Miller’s spotless season comes to abrupt halt

Well, you knew it was not going to last forever. Andrew Miller was off to one of the best starts of a season for any relief pitcher — until Tuesday night. Opposing hitters had been a combined 0-for-their-last-31 at-bats with 15 strikeouts against Miller until Ryan Zimmerman drove a 3-1 fastball off the right field foul pole for a two-run home run, his 10th career walk-off homer, that sent the Yankees to an 8-6, 10-inning loss.

Miller’s 31 strikeouts were the most by a pitcher prior to allowing his first run of the season in Yankees history. He was one of eight pitchers in major league history (and the only Yankees reliever) to record at least 13 saves in the club’s first 30 games of a season.

According to the Elias Sports Bureau, Miller is the first pitcher to convert each of his first 13 save opportunities with the club. Even Mariano Rivera did not do that. The streak is still intact because Miller was not in a save situation Tuesday night. He entered the game in the 10th with the score 6-6.

Miller has multiple strikeouts in 10 of his 18 appearances and is averaging 14.95 Ks per nine innings. He has held opposing hitters to a .067 batting average, but that fourth hit in 60 at-bats proved a killer.

After Dellin Betances kept his streak of not allowing an earned run to 20 games with a shutout eighth and ninth, Miller came on in the 10th and got off to a good start by striking out Ian Desmond. After a walk to Yunel Escobar, Miller got a big strikeout of Bryce Harper before falling behind 3-1 in the count to Zimmerman, whose home run dropped the Yankees into a first-place tie with the Rays in the American League East and pushed the Nationals into a first-place tie with the Mets in the National League East.

For a while there it appeared as if the offensive anemia that has plagued the Yankees on the current trip would continue. In the first three innings at Nationals Park, the Yankees went three-up, three-down, all on ground balls against Gio Gonzalez.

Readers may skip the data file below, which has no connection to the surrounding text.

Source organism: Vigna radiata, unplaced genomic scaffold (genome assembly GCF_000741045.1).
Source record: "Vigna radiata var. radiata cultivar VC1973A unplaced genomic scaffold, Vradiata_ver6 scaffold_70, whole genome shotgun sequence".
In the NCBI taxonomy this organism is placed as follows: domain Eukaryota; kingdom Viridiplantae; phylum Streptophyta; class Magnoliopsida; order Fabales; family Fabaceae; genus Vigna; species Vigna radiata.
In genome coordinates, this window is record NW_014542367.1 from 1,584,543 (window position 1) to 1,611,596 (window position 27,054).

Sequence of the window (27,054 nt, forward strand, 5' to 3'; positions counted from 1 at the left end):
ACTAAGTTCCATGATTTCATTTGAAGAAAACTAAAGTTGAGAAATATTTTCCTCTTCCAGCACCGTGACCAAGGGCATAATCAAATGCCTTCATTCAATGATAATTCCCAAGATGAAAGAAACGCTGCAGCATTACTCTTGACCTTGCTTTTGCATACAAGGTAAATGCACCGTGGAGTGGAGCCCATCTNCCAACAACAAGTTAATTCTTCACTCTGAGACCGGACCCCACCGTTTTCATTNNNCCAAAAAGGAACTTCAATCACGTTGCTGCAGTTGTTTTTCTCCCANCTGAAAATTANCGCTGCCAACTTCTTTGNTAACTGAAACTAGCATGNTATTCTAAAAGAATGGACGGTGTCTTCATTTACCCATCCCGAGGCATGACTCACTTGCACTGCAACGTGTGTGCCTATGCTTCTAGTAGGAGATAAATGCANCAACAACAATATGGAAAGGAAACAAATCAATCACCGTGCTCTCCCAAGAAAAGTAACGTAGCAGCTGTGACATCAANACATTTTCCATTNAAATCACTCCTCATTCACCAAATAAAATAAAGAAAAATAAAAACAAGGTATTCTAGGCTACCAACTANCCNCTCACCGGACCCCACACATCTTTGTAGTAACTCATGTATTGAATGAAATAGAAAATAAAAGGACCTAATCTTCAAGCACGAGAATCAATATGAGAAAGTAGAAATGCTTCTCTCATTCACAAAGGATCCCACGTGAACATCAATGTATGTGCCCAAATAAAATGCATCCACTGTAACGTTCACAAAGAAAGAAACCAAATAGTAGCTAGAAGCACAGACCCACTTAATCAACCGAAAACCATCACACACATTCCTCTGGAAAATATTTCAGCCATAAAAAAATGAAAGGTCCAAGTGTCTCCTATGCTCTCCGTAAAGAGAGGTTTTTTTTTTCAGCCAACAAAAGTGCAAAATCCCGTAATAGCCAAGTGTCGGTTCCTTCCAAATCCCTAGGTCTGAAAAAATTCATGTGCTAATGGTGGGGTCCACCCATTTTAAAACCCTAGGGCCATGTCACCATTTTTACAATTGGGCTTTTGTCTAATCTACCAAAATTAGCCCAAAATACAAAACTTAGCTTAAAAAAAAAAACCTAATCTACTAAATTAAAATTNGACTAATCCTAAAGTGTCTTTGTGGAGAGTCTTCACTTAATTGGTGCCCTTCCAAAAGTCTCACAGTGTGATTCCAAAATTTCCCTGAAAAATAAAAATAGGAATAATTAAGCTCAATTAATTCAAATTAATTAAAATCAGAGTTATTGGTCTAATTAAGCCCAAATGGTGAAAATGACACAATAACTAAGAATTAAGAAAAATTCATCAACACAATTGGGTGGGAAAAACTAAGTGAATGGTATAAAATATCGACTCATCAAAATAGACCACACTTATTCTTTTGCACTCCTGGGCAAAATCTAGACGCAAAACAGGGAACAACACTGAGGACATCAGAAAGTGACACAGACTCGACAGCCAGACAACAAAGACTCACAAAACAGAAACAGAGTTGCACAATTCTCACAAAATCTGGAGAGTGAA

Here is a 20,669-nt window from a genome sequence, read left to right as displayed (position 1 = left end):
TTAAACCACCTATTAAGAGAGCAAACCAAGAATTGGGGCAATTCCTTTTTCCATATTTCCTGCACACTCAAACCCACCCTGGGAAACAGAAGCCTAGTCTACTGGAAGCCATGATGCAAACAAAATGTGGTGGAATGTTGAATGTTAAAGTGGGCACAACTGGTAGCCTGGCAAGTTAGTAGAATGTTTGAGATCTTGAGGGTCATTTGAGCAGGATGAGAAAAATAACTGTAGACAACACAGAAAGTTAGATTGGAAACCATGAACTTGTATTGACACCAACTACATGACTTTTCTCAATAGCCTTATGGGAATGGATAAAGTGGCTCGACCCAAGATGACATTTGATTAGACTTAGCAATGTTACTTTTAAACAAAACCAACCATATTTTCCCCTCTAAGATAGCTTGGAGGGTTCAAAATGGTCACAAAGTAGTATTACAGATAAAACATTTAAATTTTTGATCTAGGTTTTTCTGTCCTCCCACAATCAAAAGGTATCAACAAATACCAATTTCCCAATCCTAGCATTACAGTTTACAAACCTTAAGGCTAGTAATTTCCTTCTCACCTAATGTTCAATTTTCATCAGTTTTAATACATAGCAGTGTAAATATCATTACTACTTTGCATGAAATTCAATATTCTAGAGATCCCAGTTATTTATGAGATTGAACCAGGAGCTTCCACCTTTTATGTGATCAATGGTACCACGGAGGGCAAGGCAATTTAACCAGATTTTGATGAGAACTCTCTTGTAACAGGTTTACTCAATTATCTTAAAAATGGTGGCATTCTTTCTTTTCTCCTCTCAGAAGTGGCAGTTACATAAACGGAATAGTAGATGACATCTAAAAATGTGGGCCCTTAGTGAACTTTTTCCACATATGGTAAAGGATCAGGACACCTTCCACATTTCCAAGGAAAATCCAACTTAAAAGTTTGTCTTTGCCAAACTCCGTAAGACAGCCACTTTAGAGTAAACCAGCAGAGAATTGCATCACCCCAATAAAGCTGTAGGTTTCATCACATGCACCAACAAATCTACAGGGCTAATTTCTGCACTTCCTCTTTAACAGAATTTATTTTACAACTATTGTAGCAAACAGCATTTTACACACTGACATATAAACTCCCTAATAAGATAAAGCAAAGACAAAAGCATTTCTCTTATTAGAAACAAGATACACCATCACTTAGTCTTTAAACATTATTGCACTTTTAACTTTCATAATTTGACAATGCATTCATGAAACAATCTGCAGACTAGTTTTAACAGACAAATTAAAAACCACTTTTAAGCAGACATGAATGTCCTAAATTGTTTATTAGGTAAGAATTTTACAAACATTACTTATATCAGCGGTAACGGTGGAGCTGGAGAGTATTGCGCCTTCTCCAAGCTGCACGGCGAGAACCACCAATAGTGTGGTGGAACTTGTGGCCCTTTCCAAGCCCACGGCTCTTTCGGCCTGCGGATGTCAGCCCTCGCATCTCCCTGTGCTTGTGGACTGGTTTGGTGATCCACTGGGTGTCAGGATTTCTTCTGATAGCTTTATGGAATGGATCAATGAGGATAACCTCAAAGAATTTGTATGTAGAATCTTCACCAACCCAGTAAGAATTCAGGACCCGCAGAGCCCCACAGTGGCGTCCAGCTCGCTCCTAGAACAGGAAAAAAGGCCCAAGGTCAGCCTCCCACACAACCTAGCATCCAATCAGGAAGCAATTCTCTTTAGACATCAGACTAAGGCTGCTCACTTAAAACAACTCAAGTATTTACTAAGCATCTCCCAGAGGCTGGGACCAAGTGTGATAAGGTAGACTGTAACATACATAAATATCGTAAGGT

Come the fourth inning, however, the Yankees batted around and turned a 2-0 deficit into a 4-2 lead. As efficient as Gonzalez was in the first three innings, he fell out of synch in the fourth. A leadoff walk to Jacoby Ellsbury proved ominous. He advanced to second on a ground ball and scored on a single by Chris Young. Another walk and three straight two-out hits — a double by Chase Headley and singles by Jose Pirela and Stephen Drew — and the Yankees took control.

They padded the lead to 6-2 with two out in the fifth, Gonzalez’s last inning, on a two-run home run by Mark Teixeira. For the second straight start, Nathan Eovaldi could not maintain an early lead. Eovaldi, who had given up solo home runs in the first inning to Desmond and Harper, could not get through the fifth as the Nats cut the deficit to one run on a double by pinch hitter Clint Robinson and singles by Denard Span, Desmond and Escobar.

Lefthander Justin Wilson bailed out Eovaldi by getting Harper, one of the hottest hitters in the game, to ground into a double play. The high note was short-lived as David Carpenter gave up a game-tying home run the next inning to Wilson Ramos, who also extended his hitting streak to 19 games.

After that, the Yankees could muster nothing against the Nationals’ bullpen. Five Washington relievers combined to hold the Yankees scoreless over the final five innings with two hits and one walk allowed and five strikeouts.

Another big loss for the Yankees was that of Ellsbury, who is likely to be placed on the 15-day disabled list Wednesday because of a right knee injury that drove him from the game in the fourth inning.

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